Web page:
On Thursday, I think I ran some errands to the bank or something, I don’t really remember. Moving on…
Friday was a very exciting day. I went to a museum! *Queue fanfare* Whose museum you ask? Why, the most famous resident of Graz of course! Johannes Kepler, astronomer who figured out planetary motion? No, not him. Erwin Schrödinger, one of the founders of quantum mechanics and torturer of cats? Nope, wrong again. Nikola Tesla? Ludwig Boltzmann? Otto Loewi? Of course not! I’m of course talking about Arnold Schwarzenegger. Yep, on Friday two friends and I went to the Arnold Schwarzenegger Museum, the only museum in the world dedicated to Arnold Schwarzenegger, believe it or not. The museum itself isn’t in the city of Graz, instead it’s in the nearby town of Thal, which is literally as far as your Graz bus pass will be able to take you. This is actually the first time that I’ve left the city since I arrived last month, and the Austrian countryside is really gorgeous. We’re at the bottom of the Austrian Alps, so the area around Graz is pretty mountainous. Apparently, there are a number of great hiking spots around Graz, so with any luck I’ll go on a few hiking trips once the weather warms up a bit. In any case, we took a bus through the countryside and stopped off in Thal, next to the big landmark of the town, the Thalersee lake. Luckily, one of the people with us spoke German, so he was able to ask directions, as there are absolutely no signs pointing towards the museum. We wandered around this town lost for over 30 minutes, before we finally found the museum itself. The museum building isn’t anything special, it is the house that Arnold’s family lived in, and has now been repurposed to feature the museum pieces, although it does have a large bronze statue of bodybuilder Arnold in the front yard. Each room of the museum was broken up into segments of Arnold’s life, with Governor Arnold on the first floor, and child Arnold, bodybuilder Arnold, and Terminator Arnold all up on the first floor, complete with wax sculptures. Please enjoy these fine images that I took at the museum for your viewing pleasure.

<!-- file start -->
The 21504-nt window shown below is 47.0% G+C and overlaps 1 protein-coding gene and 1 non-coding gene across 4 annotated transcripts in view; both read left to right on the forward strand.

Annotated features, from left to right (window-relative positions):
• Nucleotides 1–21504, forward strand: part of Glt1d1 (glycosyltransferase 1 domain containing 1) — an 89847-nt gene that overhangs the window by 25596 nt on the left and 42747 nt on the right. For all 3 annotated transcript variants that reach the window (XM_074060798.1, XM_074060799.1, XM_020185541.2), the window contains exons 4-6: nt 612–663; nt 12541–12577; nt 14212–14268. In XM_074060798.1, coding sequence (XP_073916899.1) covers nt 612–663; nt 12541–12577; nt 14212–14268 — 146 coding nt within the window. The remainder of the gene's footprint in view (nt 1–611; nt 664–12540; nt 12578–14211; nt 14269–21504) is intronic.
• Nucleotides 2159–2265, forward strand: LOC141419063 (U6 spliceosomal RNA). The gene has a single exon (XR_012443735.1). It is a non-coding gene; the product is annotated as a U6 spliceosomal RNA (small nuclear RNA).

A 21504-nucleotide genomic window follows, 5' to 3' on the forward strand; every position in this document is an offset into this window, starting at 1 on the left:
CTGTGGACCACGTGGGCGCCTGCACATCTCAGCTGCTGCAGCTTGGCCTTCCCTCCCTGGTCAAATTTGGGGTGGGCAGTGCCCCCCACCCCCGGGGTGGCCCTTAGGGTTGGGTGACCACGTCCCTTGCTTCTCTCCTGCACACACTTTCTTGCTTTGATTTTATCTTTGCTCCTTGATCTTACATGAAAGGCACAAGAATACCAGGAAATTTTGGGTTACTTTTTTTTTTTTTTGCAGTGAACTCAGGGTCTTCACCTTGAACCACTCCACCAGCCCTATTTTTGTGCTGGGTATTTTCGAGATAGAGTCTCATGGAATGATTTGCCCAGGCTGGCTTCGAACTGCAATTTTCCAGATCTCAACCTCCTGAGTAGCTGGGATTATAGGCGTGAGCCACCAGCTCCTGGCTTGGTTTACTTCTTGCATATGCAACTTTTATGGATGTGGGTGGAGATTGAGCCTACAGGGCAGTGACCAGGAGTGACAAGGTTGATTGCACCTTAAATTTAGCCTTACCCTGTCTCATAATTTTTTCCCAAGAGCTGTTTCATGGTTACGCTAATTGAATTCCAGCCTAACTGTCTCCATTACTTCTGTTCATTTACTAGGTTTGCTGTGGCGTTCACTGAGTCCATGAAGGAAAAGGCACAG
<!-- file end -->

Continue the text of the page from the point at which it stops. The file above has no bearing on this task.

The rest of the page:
These pictures (and more!) are in the gallery. Probably. In any case, we went through the museum and traveled back the way we came to Graz. For lunch, we stopped at a fancy all-you-can-eat Chinese buffet, which was very good. My only complaint is that the ice cream they had was very misleading. I got a bowl of what I thought was chocolate chip, only to find that it was actually oatmeal raisin flavor. My friend got a bowl of vanilla, only to find out it was actually lemon. Very weird.
That evening, a bunch of the international students were throwing a beginning of the year party, so I went. It was located in a shady basement of one of the other dorms, but it had a pool table, so it was a good time. As is customary for these events, afterwards we went and got kebabs at one of the nearby shops, which are still as delicious as last week. The best part of the party however, was discovering that across the street from this dorm was an old vinyl record store and a used video game shop, which I just went to earlier today. They had a really fantastic selection, it’s a good thing that European games don’t work on American systems, or I would’ve spent even more money on video games than I already do.
I honestly didn’t think I would have very much to write about this week, but this is already the longest post by far. Next week should be interesting, as three classes that haven’t started yet begin, and I start going to the observatory to begin my research. I can’t believe how long it takes to write these, its been about 1.5 hours, I really need to talk less. In any case, until next week!